Police killed, no public outrage: Don't their lives matter?
By Yvonne Okwara
| July 18th 2016
This is my take on what was easily the most horrifying story in the country – the brazen attack at a police station in Kapenguria where at least seven police officers, including the OCS were killed.
Days later, the story of what really happened before the attack or its real motivation remains a very convoluted stories. This is thanks, in no small part, to the confusing stories given by the police service itself about the attack.
An attack on a police station is no small matter. It is an attack on the very core of our security sector. On the very people we expect to keep us safe.
Bear in mind that this is not the first time. Remember the bomb that went off outside Pangani police station killing 4 including 2 police men? How about the appalling attack in Suguta valley? That ambush killed 42 police officers 4 years ago!
No public outrage
For starters, I expected more from my President, Uhuru Kenyatta on the Kapenguria incident. Granted, he mourned the officers on Friday; 24 hours later. I expected outrage, an address to the nation; a live television address at that.
This is one of those moments that requires an interruption of my normal TV viewing, my normal life in fact! A stern warning that those who give their life in service for their country will be protected; that anyone who dares attack them will face swift justice. The address never came.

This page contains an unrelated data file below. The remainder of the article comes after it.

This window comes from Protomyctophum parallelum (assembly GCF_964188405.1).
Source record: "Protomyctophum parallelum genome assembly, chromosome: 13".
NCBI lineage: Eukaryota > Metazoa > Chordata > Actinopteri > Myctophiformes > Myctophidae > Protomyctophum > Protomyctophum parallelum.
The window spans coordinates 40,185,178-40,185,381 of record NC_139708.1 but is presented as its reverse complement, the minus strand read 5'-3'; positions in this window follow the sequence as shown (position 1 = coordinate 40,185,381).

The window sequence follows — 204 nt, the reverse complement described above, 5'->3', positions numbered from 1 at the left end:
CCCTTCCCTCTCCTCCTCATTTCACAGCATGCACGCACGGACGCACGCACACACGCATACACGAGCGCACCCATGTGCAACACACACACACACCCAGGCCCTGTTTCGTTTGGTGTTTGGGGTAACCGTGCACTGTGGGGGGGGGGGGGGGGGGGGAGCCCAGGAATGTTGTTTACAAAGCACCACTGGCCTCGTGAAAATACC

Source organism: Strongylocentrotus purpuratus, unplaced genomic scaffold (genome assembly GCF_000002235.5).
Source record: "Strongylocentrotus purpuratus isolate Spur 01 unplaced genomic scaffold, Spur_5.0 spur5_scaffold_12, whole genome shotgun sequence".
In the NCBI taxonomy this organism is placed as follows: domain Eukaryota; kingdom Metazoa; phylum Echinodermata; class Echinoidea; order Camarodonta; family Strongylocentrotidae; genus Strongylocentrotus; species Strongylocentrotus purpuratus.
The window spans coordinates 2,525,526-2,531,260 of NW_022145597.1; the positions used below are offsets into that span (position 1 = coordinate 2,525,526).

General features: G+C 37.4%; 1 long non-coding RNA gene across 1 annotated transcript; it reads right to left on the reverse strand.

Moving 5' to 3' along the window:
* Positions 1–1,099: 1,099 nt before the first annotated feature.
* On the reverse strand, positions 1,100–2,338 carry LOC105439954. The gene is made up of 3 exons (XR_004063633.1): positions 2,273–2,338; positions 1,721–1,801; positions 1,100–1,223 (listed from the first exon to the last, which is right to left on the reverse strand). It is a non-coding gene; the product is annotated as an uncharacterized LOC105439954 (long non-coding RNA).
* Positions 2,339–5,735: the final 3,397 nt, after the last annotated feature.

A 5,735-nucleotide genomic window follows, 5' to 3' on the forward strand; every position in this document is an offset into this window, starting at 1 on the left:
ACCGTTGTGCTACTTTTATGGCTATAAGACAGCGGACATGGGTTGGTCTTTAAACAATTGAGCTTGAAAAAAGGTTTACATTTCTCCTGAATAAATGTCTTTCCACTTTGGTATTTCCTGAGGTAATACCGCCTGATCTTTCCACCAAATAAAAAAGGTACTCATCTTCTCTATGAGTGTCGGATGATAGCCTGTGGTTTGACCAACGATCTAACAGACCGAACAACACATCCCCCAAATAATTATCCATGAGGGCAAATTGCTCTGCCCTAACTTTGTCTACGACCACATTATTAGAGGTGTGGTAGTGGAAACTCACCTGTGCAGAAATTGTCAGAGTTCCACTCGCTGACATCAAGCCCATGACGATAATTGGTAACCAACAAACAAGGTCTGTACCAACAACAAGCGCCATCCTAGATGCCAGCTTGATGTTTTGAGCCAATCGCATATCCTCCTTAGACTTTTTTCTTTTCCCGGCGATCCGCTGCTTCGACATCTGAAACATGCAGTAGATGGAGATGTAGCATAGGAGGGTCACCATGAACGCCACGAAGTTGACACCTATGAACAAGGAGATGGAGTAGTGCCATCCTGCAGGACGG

Worse still was the silence from other leaders. No statement from the Cabinet Secretary under whom the police service falls. Not a word from Opposition leader Raila Odinga who still has a keen interest in being the Commander-in-Chief. No word from his co-principals either.Never mind that all these leaders enjoy personal protection from police officers.
And where is the Civil Society?
Compare this with the reaction in the USA recently when 5 police officers were murdered in Dallas while, ironically, guarding a protest against the action of their own colleagues. President Barack Obama made a statement from Warsaw, calling it a “vicious, calculated and despicable attack on law enforcement.” He in fact cut short his trip by a day and returned home. Days later, he attended the memorial service for the 5 officers and made a moving speech.
In Kenya, the families are still pleading with the government to support the young wives and children left behind. They will bury their loved ones on their own despite the fact that they worked and died while keeping over 40 million Kenyans safe.
If the killing of 7 police officers during peace time has become the new normal in Kenya, then woe unto the 40 million Kenyans who look up to the uniformed men and women for protection every day.
That’s my take!
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